In 2008, Cineaste asked a range of academics for their definition of a cult film. Several people defined cult films primarily in terms of their opposition to mainstream films and conformism, explicitly requiring a transgressive element, though others disputed the transgressive potential, given the demographic appeal to conventional moviegoers and mainstreaming of cult films. Jeffrey Andrew Weinstock instead called them mainstream films with transgressive elements. Most definitions also required a strong community aspect, such as obsessed fans or ritualistic behavior. Citing misuse of the term, Mikel J. Koven took a self-described hard-line stance that rejected definitions that use any other criteria. Matt Hills instead stressed the need for an open-ended definition rooted in structuration, where the film and the audience reaction are interrelated and neither is prioritized. Ernest Mathijs focused on the accidental nature of cult followings, arguing that cult film fans consider themselves too savvy to be marketed to, while Jonathan Rosenbaum rejected the continued existence of cult films and called the term a marketing buzzword. Mathijs suggests that cult films help to understand ambiguity and incompleteness in life given the difficulty in even defining the term. That cult films can have opposing qualities – such as good and bad, failure and success, innovative and retro – helps to illustrate that art is subjective and never self-evident.[13] This ambiguity leads critics of postmodernism to accuse cult films of being beyond criticism, as the emphasis is now on personal interpretation rather than critical analysis or metanarratives.[10] These inherent dichotomies can lead audiences to be split between ironic and earnest fans.[14]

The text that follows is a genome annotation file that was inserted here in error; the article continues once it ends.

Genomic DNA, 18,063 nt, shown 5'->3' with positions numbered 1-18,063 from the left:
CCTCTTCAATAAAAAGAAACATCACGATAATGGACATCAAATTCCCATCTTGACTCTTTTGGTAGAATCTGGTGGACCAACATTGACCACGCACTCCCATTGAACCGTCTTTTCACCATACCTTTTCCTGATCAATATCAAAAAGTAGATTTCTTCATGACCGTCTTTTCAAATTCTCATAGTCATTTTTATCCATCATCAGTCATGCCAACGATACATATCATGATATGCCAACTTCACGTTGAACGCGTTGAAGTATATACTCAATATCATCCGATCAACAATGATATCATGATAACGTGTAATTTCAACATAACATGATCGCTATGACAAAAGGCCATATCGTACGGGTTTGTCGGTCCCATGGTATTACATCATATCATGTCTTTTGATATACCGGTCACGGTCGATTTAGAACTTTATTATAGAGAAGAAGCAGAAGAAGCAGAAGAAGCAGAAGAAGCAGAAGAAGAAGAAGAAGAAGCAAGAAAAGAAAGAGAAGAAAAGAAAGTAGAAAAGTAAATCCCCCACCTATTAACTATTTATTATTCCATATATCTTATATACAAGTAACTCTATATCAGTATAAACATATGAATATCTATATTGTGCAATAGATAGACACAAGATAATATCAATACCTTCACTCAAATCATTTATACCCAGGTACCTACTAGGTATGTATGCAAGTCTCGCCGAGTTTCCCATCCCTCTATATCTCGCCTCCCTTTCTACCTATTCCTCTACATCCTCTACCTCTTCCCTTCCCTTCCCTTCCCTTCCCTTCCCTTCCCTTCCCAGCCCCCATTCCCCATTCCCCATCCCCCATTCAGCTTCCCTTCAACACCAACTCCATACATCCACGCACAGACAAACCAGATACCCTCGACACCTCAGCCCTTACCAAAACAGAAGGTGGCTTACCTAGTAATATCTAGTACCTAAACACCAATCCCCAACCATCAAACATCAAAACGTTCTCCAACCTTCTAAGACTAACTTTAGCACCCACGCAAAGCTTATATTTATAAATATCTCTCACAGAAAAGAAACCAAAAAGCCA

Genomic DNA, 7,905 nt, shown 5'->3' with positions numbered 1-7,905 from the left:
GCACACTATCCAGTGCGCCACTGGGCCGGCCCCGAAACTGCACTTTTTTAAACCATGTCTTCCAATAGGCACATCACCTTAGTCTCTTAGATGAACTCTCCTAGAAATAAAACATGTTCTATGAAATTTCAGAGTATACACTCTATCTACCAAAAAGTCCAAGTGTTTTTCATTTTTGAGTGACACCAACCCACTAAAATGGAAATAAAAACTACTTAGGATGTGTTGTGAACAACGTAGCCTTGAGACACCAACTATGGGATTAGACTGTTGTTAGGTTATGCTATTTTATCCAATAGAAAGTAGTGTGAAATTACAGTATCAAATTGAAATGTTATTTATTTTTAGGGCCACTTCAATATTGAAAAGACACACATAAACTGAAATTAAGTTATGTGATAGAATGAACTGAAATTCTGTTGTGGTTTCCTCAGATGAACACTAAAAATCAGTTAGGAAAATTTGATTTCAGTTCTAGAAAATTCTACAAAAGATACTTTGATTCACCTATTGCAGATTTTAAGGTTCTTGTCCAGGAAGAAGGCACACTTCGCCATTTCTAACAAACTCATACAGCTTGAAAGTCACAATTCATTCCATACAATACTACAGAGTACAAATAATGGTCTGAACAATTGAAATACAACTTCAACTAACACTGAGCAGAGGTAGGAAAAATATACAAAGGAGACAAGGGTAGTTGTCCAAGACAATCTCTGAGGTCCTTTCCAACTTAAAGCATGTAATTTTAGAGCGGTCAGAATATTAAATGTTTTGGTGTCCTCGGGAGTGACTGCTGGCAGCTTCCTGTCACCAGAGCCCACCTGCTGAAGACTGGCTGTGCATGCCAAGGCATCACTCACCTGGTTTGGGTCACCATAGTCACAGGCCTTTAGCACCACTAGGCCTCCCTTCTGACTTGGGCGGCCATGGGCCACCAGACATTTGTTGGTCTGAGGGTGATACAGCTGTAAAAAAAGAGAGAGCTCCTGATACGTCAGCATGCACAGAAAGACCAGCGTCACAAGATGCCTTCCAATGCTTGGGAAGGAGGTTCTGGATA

Writing in Defining Cult Movies, Jancovich et al. quote academic Jeffrey Sconce, who defines cult films in terms of paracinema, marginal films that exist outside critical and cultural acceptance: everything from exploitation to beach party musicals to softcore pornography. However, they reject cult films as having a single unifying feature; instead, they state that cult films are united in their "subcultural ideology" and opposition to mainstream tastes, itself a vague and undefinable term. Cult followings themselves can range from adoration to contempt, and they have little in common except for their celebration of nonconformity – even the bad films ridiculed by fans are artistically nonconformist, albeit unintentionally. At the same time, they state that bourgeois, masculine tastes are frequently reinforced, which makes cult films more of an internal conflict within the bourgeoisie, rather than a rebellion against it. This results in an anti-academic bias despite the use of formal methodologies, such as defamiliarization.[15] This contradiction exists in many subcultures, especially those dependent on defining themselves in terms of opposition to the mainstream. This nonconformity is eventually co-opted by the dominant forces, such as Hollywood, and marketed to the mainstream.[16] Academic Xavier Mendik also defines cult films as opposing the mainstream and further proposes that films can become cult by virtue of their genre or content, especially if it is transgressive. Due to their rejection of mainstream appeal, Mendik says cult films can be more creative and political; times of relative political instability produce more interesting films.[17]

Other Languages
Afrikaans: Kultusrolprent
беларуская: Культавы фільм
български: Култов филм
čeština: Kultovní film
dansk: Kultfilm
Deutsch: Kultfilm
eesti: Kultusfilm
Ελληνικά: Καλτ ταινία
Esperanto: Kulta filmo
فارسی: فیلم کالت
français: Film culte
Frysk: Kultfilm
한국어: 컬트 영화
italiano: Film di culto
עברית: סרט פולחן
latviešu: Kulta filma
lietuvių: Kultinis filmas
Nederlands: Cultfilm
日本語: カルト映画
norsk: Kultfilm
Piemontèis: Film venerà
polski: Film kultowy
português: Filme cult
română: Film idol
slovenčina: Kultový film
slovenščina: Kultni film
srpskohrvatski / српскохрватски: Kultni film
svenska: Kultfilm
Türkçe: Kült film
українська: Культовий фільм
中文: 邪典电影